Body composition of women and men with complete motor paraplegia

Lisa A. Beck, Jeffry L. Lamb, Elizabeth J. Atkinson, Lisa Ann Wuermser, Shreyasee Amin

Research output: Contribution to journalArticlepeer-review

20 Scopus citations


Objectives: To examine body composition, including the relationship between body mass index (BMI) and total body fat, in women and men with complete motor paraplegia and to make comparisons with able-bodied controls. Methods: In 13 subjects with traumatic, complete motor paraplegia (six women, seven men) and 39 sex-, age-, and BMI-matched controls from the community (18 women, 21 men), we measured total and regional (upper extremities, trunk, and lower extremities) lean and fat mass using total body dual-energy X-ray absorptiometry. Results: Both women and men with paraplegia had significantly lower lean mass in their lower extremities, as would be expected, and in their total body when compared with controls. However, they had significantly greater lean mass in their upper extremities than controls (4.4 kg vs. 3.6 kg, P = 0.004 and 8.6 kg vs. 6.7 kg, P < 0.001 in women and men, respectively); all subjects with paraplegia studied used manual wheelchairs. Although total body fat mass was significantly greater in women (P = 0.010) and men (P=<0.001) with paraplegia compared with controls, for the equivalent total body fat mass, BMI was actually lower in women and men with paraplegia than controls (e.g. 20.2 kg/m2 vs. 25.0 kg/m2, respectively). Conclusion: We report on body composition in persons with complete motor paraplegia, including women on whom limited information is currently available. Our results support the need to define better assessments of obesity in both women and men following spinal cord injury, particularly of central body fat distribution, as BMI underestimates adiposity in this population.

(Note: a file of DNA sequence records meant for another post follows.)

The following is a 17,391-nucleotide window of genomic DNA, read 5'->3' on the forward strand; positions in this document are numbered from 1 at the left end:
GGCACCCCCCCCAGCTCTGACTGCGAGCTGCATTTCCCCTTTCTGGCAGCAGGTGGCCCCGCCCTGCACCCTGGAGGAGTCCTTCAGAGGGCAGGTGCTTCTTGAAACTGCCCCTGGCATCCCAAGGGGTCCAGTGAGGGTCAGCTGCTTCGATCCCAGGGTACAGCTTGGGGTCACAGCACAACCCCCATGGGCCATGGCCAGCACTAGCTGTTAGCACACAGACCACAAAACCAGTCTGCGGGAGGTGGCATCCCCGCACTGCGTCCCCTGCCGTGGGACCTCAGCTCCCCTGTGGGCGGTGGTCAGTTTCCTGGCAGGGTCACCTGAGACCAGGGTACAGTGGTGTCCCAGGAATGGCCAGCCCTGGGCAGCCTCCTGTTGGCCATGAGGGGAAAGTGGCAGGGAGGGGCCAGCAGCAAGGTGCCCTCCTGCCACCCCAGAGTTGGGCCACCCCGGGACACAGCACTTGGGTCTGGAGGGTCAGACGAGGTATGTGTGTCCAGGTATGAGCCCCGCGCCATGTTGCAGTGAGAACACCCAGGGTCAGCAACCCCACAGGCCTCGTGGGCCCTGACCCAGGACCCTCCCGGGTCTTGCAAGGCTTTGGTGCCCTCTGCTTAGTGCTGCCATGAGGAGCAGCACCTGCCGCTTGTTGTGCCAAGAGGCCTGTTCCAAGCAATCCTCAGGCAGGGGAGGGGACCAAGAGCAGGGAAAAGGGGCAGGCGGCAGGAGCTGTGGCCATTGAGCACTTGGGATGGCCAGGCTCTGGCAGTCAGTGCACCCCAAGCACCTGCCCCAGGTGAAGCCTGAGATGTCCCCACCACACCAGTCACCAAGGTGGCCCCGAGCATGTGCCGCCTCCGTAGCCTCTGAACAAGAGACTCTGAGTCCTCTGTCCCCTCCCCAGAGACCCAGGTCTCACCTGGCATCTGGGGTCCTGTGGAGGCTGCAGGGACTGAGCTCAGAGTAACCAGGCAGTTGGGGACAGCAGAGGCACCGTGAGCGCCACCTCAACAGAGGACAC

Original languageEnglish (US)
Pages (from-to)359-365
Number of pages7
JournalJournal of Spinal Cord Medicine
Issue number4
StatePublished - Jul 1 2014


  • Body composition
  • Body mass index (BMI)
  • Fat tissue mass
  • Lean tissue mass
  • Paraplegia
  • Percent body fat
  • Spinal cord injury

ASJC Scopus subject areas

  • Clinical Neurology


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